Cyanotype Intensive (Section 1)
Day/Time: Saturday, April 22 1:00 PM (120 minutes)
Location: Dark Room Workshop"The difficulty of making accurate drawings of objects as
minute as many of the Algae and Confera, has induced me to avail
myself of Sir John Herschel's beautiful process of Cyanotype,
to obtain impressions of the plants themselves..."
When Anna Atkins created "Photographs of British Algae" in 1843 it
was the first photographic work by a woman and the first book
produced entirely by photographic means. Herschel's process continues
to be used by artists and teachers for its fidelity, simplicity,
flexibilty, archival properties, cost, and rich blue beauty.
Workshop participants will learn how to prepare and mix the two
liquid solutions, to coat paper, fabric, and metal, and to gauge
exposure times using only sunlight. Participants are encouraged
to bring a range of flat, translucent items; objects that cast
interesting shadows; photographic negatives (4" x 5" or larger) or
other transparencies (participants in the pinhole workshop will
have created just the thing).
Basic materials will be supplied, including coated papers and fabric,
a coating brush, bottled solutions to take home, and a handout.
This workshop is also being held on Sunday at 12:30 PM.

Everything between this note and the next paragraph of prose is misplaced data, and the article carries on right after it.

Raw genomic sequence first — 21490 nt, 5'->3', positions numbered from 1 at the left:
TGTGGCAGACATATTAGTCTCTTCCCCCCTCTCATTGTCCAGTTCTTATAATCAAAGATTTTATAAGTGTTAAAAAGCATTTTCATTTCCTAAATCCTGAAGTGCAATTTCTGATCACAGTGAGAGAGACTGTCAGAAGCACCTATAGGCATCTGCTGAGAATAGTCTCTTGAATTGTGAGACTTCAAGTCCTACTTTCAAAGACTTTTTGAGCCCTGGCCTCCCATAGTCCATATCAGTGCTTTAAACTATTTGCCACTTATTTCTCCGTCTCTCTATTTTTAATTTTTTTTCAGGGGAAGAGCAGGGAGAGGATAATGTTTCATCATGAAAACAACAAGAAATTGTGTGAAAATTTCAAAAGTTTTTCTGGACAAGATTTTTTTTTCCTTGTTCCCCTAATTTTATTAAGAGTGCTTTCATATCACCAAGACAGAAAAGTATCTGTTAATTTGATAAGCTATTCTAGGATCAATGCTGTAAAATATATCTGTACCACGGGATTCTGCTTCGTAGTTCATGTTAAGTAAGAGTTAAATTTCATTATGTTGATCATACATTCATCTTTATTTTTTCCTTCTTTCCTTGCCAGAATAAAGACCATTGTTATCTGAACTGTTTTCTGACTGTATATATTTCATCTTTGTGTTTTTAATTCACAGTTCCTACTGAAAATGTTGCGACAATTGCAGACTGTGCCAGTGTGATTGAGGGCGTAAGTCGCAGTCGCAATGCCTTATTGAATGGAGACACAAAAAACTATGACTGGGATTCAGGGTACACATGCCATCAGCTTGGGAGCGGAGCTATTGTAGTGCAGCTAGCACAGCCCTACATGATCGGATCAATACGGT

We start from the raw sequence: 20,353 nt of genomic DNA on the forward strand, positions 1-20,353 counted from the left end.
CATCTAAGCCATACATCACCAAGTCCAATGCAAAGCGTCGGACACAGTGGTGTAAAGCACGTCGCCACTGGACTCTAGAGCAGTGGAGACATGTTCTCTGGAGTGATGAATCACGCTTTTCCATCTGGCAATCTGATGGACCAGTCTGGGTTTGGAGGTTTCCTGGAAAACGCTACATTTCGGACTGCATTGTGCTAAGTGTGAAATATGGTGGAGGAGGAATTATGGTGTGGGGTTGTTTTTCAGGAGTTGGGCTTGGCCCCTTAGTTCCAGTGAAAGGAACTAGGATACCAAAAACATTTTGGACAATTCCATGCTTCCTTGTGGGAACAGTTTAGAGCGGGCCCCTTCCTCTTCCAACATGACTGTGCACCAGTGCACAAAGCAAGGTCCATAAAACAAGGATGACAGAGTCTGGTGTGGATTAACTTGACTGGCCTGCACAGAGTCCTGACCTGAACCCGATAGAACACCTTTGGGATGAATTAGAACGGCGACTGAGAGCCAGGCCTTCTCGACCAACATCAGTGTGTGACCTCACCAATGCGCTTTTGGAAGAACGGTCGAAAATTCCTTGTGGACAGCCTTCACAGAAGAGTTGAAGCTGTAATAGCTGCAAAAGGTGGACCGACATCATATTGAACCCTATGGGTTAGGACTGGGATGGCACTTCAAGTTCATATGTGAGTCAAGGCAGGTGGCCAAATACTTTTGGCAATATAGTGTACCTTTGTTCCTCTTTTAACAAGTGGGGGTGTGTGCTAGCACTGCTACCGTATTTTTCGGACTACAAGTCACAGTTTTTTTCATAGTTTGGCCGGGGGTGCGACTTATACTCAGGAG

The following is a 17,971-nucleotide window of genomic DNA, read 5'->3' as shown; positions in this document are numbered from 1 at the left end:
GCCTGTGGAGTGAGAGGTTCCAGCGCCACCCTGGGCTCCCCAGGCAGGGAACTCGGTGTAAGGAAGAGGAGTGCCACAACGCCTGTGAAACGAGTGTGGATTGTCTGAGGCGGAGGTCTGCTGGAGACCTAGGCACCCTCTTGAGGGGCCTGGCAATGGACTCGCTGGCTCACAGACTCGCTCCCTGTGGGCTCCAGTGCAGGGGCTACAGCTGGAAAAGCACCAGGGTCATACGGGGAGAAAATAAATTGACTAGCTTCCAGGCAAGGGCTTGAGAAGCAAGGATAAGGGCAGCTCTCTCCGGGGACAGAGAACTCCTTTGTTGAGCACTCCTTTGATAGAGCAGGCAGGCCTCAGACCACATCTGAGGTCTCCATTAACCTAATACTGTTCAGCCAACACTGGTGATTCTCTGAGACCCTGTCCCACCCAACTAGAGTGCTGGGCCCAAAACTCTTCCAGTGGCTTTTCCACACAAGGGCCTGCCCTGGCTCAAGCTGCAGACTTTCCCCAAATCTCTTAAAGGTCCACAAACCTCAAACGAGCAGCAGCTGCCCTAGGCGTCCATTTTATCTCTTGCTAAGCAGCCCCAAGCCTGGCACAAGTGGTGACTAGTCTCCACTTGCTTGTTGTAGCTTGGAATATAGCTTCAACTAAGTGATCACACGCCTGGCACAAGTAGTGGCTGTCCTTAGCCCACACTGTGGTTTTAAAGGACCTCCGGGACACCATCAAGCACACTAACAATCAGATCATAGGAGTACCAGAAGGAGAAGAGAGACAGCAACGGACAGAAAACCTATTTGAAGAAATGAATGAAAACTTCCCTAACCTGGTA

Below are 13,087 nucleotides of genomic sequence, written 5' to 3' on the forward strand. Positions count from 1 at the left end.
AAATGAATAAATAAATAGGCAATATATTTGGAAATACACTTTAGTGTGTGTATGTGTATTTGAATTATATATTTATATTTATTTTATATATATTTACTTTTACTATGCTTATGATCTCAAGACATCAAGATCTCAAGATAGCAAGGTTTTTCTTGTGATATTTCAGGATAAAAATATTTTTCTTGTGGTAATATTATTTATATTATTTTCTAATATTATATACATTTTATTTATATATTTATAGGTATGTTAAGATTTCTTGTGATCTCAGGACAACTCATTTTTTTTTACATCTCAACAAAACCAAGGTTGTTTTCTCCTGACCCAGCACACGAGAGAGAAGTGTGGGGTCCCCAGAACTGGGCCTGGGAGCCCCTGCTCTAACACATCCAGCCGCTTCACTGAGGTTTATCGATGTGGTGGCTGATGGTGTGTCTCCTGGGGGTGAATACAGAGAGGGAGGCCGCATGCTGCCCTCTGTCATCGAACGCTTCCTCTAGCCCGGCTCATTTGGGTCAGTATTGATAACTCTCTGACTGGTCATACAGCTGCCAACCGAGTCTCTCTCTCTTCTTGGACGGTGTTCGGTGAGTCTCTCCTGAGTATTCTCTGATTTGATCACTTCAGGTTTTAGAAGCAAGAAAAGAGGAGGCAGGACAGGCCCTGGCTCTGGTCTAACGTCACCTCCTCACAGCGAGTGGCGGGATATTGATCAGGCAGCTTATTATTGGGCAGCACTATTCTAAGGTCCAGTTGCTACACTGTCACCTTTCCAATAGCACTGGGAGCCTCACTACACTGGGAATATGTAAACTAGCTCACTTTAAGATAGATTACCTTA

Eric Theise works in film, photography, printmaking, and the book arts, often dragging techniques, kicking and screaming, from one media to another. His still and moving image work has been exhibited internationally, and, in 2005, he received one of Film Arts Foundation's Fund for Independent Cinema grants to make a 16mm pinhole film. He's been an artist-in-residence at the Fine Art Museums of San Francisco and Anchor Graphics (now part of Columbia College Chicago), and was an affiliate artist at the Headlands Center for the Arts. Theise holds a Ph.D from Northwestern University in Industrial Engineering/Management Science, and, "back in the day", he was a regular contributor to Wired, Matrix News, and Fringeware Review. At Howard Rheingold's invitation, he served as editor for the Internet section of the Millennium Whole Earth Review. In addition to teaching Design+Technology courses at the SF Art Institute, he teaches antiquated photographic techniques at the San Francisco Center for the Book and co-teaches a mapping class at the California College of the Arts.